BWW Review: CAT ON A HOT TIN ROOF at Oyster Mill Playhouse

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BWW Review: CAT ON A HOT TIN ROOF at Oyster Mill Playhouse

Cat on a Hot Tin Roof, by Tennessee Williams, premiered on Broadway in 1955 at the Morosco Theatre. The play, set on a plantation in the south, explores the relationships between members of a family as they face jealousy, greed, hypocrisy, and death. One of Tennessee Williams most famous plays, Cat on a Hot Tin Roof has been adapted for the screen in a 1958 film and two television versions. It has been revived on the stage numerous times, and now this Pulitzer Prize winning play can be seen on stage at Oyster Mill Playhouse through October 13th.

As always, the production crew at Oyster Mill pays attention to every little detail. The lighting and sound effects for the fireworks and the storm are well-designed. While the set isn't my favorite from this season at Oyster Mill, the French doors leading to the veranda and the painted overhanging tree branches are a nice touch. Unfortunately, the bare floors were a bit loud and over-powered the lines at times, especially when the children were running across or when the women wearing heels were walking quickly.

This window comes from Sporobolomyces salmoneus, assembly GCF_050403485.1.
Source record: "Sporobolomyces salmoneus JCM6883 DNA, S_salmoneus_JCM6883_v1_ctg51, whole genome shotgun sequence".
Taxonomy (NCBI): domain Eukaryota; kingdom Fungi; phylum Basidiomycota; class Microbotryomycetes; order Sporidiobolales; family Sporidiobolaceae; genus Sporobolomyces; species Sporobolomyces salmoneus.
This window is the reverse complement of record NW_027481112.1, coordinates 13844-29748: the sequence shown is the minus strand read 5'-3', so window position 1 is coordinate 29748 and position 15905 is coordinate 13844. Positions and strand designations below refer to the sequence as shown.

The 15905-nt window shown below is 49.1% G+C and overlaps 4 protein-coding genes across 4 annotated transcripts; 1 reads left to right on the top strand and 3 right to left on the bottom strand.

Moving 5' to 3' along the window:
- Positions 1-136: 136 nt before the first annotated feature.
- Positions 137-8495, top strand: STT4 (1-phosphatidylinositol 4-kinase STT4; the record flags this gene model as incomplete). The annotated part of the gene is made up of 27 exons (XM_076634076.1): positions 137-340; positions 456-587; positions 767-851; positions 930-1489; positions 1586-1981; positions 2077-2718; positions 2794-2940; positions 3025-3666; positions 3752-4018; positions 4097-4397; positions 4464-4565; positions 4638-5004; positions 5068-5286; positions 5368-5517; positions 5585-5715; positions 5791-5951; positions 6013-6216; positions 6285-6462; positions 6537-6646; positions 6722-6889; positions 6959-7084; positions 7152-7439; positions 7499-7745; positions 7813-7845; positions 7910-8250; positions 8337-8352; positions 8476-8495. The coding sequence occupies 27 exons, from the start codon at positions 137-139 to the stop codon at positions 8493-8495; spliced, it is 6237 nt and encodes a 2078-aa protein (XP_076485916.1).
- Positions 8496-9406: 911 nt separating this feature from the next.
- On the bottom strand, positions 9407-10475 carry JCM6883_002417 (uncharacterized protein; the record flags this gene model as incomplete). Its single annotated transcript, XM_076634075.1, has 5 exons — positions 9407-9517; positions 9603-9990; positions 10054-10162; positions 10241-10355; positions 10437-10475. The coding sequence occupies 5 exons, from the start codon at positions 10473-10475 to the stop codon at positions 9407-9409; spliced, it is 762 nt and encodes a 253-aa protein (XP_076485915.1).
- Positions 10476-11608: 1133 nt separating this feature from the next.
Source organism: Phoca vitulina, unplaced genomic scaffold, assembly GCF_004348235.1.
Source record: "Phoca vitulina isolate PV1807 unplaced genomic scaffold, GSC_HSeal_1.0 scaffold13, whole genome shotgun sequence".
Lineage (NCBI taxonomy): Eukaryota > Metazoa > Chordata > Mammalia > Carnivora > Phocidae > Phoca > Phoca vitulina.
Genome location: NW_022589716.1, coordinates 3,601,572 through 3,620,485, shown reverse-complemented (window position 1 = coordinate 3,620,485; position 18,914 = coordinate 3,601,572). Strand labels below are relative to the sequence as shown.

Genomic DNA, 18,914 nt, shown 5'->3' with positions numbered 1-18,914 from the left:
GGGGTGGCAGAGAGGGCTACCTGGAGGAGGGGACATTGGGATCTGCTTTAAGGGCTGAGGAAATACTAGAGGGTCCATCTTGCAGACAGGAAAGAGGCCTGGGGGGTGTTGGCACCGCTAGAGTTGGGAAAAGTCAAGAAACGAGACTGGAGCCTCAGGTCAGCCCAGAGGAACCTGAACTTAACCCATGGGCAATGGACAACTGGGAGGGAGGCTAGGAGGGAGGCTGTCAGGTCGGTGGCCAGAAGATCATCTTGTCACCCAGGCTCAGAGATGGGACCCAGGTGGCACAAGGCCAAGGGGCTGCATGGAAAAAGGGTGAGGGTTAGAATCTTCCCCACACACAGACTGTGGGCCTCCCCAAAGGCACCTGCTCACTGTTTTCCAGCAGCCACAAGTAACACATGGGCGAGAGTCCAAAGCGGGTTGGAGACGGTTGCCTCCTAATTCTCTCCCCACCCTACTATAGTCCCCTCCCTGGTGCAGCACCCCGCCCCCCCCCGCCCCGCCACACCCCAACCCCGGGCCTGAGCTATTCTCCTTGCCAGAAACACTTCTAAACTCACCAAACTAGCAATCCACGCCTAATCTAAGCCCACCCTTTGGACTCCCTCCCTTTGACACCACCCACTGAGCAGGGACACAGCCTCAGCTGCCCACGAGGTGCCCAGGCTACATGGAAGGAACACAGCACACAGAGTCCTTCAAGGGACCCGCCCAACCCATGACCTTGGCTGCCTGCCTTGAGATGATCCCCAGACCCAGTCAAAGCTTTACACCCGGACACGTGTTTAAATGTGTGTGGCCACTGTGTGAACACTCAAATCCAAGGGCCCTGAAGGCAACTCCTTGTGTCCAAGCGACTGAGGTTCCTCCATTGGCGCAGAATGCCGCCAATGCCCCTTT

While Cat on a Hot Tin Roof focuses on seven main characters, there are several minor characters who round out the ensemble. Doctor Baugh, Reverend Tooker, and the children-Trixie, Sonny, Dixie, and Buster-appear at various times throughout the show. In his main scene in act three, Ron Nason's Doctor Baugh remains calm and collected as he delivers the bad news to the family. While his performance in that scene is as clinical as I would have expected, with terrible bed-side manner, in the earlier scenes in which he appeared as one of the guests at the party, I found myself wondering who this person was and why he was there. He didn't really seem to be in character, at least not any particular character I could identify. Reverend Tooker is another character who pops in periodically, but Graham Woods does a great job at maintaining the Reverend's feeling of discomfort and desire to be anywhere but where he was in each scene even when he didn't have any lines. Gracie Sorge, Andrew Powell, Clarissa Feichtel, and Brody Verlin take on the roles of Mae and Gooper's children, or the no-neck monsters as Maggie refers to them. Their characters are delightfully annoying and ill-behaved, just as they should be.

The main characters in Cat on a Hot Tin Roof are complicated with deep, often hidden emotions. It takes a great deal of care and attention to bring these characters to life, and the cast at Oyster Mill is up to the task. Collins Wilson and Gretchen Ray play Gooper and Mae, Gooper is a lawyer and the oldest son. His big moment comes in act three when he confronts Big Mama not only about who should take over the plantation but also about the years of resentment that have built up because of how Big Daddy and Big Mama favor Gooper's brother, Brick. Wilson really shines in this scene, seeming to keep his character's rage boiling just under the surface. Gooper's wife, Mae, is a force to be reckoned with. She is overbearing and conniving. Ray is brilliant in this role, using her facial expressions and gestures to emphasize her disdain for Maggie and Brick while trying to insert herself into their relationship with Big Daddy and Big Mama.